Wednesday, November 03, 2004

New America, Anyone?

Damn, what a disappointing election that was. I can't say I'm surprised by the outcome, but I had certainly hoped we'd finally get that bastard Bush out of office.

Looking at the exit poll data, the biggest difference seems to have been the Republicans' ability to mobilize its evangelical Christian support base. This is the demographic that Bush/Cheney/Rove have catered to the most with their disastrous policy decisions -- and they were rewarded yesterday with a huge show of support. Evangelical Christians accounted for a larger increase in voter turnout than any other demographic group (an increase of approximately 4 million voters, which is significant when you consider that the difference in the popular vote was only about 3.6 million). And in an election year in which terrorism and the war in Iraq were expected to be the biggest issues for voters, it turns out that a majority of voters interviewed said that moral values were the most important issues to them.

What all this seems to indicate is that the extreme right wing coalition that emerged with Reagan's "Morning in America" in 1980 is evolving into a potent political and social force. (Perhaps the fact that they made "The Passion of the Christ" such a huge box office hit earlier this year should have been a warning sign.) And don't forget that these are the same people who think that gays deserve to die of AIDS, school prayer should be compulsory, and that abortion is murder. And they're not going away anytime soon -- you can expect them to turn out in similar numbers to vote for a Cheney presidency in 2008.

This nation is become a theocracy right under our noses. And since we can't just sit around and wait for a massive heart attack to spare us the agony of a President Cheney, we need to do something a little more proactive. Actually, a lot more proactive.

I consider myself lucky to live in California, a state that -- despite its myriad problems -- is still largely insulated from the president's cultural jihad. Like the rest of the West Coast, California went solidly for Kerry yesterday and has consistently voted in favor of progressive social policies (the most recent being the approval of Proposition 71, a massive stem cell research plan that the Right has fought hard against on the national level). In fact, except for our governor's star power, the Bush administration has shown almost no interest in anything coming out of California, or the whole West Coast for that matter.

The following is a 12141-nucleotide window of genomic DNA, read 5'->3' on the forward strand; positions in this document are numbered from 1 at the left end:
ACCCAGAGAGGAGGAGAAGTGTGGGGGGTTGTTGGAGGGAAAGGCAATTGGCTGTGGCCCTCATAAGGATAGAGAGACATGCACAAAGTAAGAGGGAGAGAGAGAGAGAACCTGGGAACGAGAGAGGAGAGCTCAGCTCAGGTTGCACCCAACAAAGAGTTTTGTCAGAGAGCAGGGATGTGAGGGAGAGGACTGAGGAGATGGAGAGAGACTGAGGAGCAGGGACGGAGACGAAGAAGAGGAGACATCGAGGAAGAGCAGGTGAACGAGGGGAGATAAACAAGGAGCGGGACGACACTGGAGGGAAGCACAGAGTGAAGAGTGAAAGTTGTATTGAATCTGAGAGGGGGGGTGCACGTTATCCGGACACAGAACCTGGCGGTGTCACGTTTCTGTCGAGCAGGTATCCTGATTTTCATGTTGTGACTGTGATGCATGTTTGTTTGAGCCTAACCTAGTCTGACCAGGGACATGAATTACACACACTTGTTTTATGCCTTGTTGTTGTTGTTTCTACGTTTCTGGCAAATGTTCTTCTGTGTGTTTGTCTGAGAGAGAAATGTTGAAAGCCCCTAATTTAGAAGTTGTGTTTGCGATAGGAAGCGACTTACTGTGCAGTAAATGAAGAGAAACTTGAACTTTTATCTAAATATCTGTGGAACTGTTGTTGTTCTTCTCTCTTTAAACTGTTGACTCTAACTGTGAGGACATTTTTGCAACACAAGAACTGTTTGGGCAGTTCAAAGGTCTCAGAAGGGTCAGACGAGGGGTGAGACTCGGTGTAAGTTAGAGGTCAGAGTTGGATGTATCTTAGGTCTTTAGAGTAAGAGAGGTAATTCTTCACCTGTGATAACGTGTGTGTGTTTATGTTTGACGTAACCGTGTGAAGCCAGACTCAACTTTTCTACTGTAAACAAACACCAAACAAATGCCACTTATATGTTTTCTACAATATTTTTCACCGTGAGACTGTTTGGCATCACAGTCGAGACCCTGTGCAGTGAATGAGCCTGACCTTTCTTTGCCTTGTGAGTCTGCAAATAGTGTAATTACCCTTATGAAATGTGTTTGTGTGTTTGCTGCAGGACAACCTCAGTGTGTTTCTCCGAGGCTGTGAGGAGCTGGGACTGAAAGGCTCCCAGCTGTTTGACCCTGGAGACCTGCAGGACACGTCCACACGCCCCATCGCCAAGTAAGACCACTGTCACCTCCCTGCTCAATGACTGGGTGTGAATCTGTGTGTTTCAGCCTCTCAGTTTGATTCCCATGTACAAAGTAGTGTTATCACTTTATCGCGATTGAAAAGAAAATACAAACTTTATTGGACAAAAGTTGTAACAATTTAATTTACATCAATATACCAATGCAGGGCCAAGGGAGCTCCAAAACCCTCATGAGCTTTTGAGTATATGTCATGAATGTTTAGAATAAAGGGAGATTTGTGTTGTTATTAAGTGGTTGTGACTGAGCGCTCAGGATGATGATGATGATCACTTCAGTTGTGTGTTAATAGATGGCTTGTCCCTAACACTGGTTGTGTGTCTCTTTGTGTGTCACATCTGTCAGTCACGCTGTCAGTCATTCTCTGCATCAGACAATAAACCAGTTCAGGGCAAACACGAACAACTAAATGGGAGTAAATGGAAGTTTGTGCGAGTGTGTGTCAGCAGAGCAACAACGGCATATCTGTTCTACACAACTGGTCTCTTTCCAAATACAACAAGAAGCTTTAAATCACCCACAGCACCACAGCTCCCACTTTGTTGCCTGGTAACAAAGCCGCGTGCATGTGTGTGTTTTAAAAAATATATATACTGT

So that's where this call to action comes in. It's a thought I had after Bush stole the last election, and I'm even more convinced of its necessity now.

California needs to secede from the Union. We can take Washington, Oregon and Hawaii with us, too, since they seem to be good eggs. (Heck, if we could get Las Vegas in the deal, too, that would be even sweeter.) This would create a left-leaning, economically powerful Pacific Rim nation with the potential to be a strong player on the world stage.

It would be a hard sell, even to most of the people living here, but desperate times call for desperate measures, and the marginalization of one of the most populous and economically viable regions of the U.S. must stop. I'm completely serious about this. The time has come to fight for our rights and reclaim our sovereignty, by force if necessary. This is do-able, people. We just have to band together to make it happen.

What would the name of our new nation be? My choice would be New America, with its connotations of progress and rebirth, but I'm also open to suggestions from anyone else.

Fight on!

1 comment:

jurassicpork said...

Sorry, Eric, but Texas is the only state that can legally secede and that in itself beggars the question, Why in God's name haven't they? It's obvious that Janis Joplin and Z Z Top and maybe, MAYBE Randy Quaid are the only worthwhile things that ever came out of Texas.

They can take their big white star, establish a sovereignty, stop embarrassing us and we can replace their star with, say, Puerto Rico to avoid having to make another batch of temporary flags.